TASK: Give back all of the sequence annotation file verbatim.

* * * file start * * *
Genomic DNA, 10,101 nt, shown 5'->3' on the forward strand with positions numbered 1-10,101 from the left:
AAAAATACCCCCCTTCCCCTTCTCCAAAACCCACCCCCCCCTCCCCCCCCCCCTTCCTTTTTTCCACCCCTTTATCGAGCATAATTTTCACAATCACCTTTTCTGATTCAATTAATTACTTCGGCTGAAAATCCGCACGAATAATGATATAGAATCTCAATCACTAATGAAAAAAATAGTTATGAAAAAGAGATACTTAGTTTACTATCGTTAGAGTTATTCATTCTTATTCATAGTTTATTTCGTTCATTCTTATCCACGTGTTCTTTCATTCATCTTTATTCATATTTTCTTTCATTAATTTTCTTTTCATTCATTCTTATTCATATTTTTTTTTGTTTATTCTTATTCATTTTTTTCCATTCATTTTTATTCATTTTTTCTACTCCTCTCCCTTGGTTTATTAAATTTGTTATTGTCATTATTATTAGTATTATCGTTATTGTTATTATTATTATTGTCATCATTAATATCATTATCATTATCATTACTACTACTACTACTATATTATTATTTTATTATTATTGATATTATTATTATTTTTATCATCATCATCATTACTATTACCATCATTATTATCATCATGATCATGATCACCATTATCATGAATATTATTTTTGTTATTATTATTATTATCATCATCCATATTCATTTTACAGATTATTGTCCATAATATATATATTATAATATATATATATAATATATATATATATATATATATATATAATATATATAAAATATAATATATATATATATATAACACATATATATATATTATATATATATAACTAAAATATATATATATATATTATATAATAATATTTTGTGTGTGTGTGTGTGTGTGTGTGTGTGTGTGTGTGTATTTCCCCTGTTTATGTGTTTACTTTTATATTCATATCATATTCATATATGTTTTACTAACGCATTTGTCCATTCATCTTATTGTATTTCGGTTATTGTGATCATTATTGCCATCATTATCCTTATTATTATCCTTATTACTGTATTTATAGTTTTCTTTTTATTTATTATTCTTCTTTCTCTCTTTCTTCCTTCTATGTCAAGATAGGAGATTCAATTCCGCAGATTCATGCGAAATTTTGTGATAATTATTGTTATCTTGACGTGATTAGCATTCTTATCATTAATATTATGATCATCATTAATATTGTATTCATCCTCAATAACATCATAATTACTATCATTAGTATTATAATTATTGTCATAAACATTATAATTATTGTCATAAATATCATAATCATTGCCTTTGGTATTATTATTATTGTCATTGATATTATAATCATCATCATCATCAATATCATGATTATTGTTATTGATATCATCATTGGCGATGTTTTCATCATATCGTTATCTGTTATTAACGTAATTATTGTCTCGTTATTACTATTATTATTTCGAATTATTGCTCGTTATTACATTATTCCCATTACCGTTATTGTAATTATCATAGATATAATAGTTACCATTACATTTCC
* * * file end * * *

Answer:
Genomic DNA, 10,101 nt, shown 5'->3' on the forward strand with positions numbered 1-10,101 from the left:
AAAAATACCCCCCTTCCCCTTCTCCAAAACCCACCCCCCCCTCCCCCCCCCCCTTCCTTTTTTCCACCCCTTTATCGAGCATAATTTTCACAATCACCTTTTCTGATTCAATTAATTACTTCGGCTGAAAATCCGCACGAATAATGATATAGAATCTCAATCACTAATGAAAAAAATAGTTATGAAAAAGAGATACTTAGTTTACTATCGTTAGAGTTATTCATTCTTATTCATAGTTTATTTCGTTCATTCTTATCCACGTGTTCTTTCATTCATCTTTATTCATATTTTCTTTCATTAATTTTCTTTTCATTCATTCTTATTCATATTTTTTTTTGTTTATTCTTATTCATTTTTTTCCATTCATTTTTATTCATTTTTTCTACTCCTCTCCCTTGGTTTATTAAATTTGTTATTGTCATTATTATTAGTATTATCGTTATTGTTATTATTATTATTGTCATCATTAATATCATTATCATTATCATTACTACTACTACTACTATATTATTATTTTATTATTATTGATATTATTATTATTTTTATCATCATCATCATTACTATTACCATCATTATTATCATCATGATCATGATCACCATTATCATGAATATTATTTTTGTTATTATTATTATTATCATCATCCATATTCATTTTACAGATTATTGTCCATAATATATATATTATAATATATATATATAATATATATATATATATATATATATATAATATATATAAAATATAATATATATATATATATAACACATATATATATATTATATATATATAACTAAAATATATATATATATATTATATAATAATATTTTGTGTGTGTGTGTGTGTGTGTGTGTGTGTGTGTGTGTATTTCCCCTGTTTATGTGTTTACTTTTATATTCATATCATATTCATATATGTTTTACTAACGCATTTGTCCATTCATCTTATTGTATTTCGGTTATTGTGATCATTATTGCCATCATTATCCTTATTATTATCCTTATTACTGTATTTATAGTTTTCTTTTTATTTATTATTCTTCTTTCTCTCTTTCTTCCTTCTATGTCAAGATAGGAGATTCAATTCCGCAGATTCATGCGAAATTTTGTGATAATTATTGTTATCTTGACGTGATTAGCATTCTTATCATTAATATTATGATCATCATTAATATTGTATTCATCCTCAATAACATCATAATTACTATCATTAGTATTATAATTATTGTCATAAACATTATAATTATTGTCATAAATATCATAATCATTGCCTTTGGTATTATTATTATTGTCATTGATATTATAATCATCATCATCATCAATATCATGATTATTGTTATTGATATCATCATTGGCGATGTTTTCATCATATCGTTATCTGTTATTAACGTAATTATTGTCTCGTTATTACTATTATTATTTCGAATTATTGCTCGTTATTACATTATTCCCATTACCGTTATTGTAATTATCATAGATATAATAGTTACCATTACATTTCC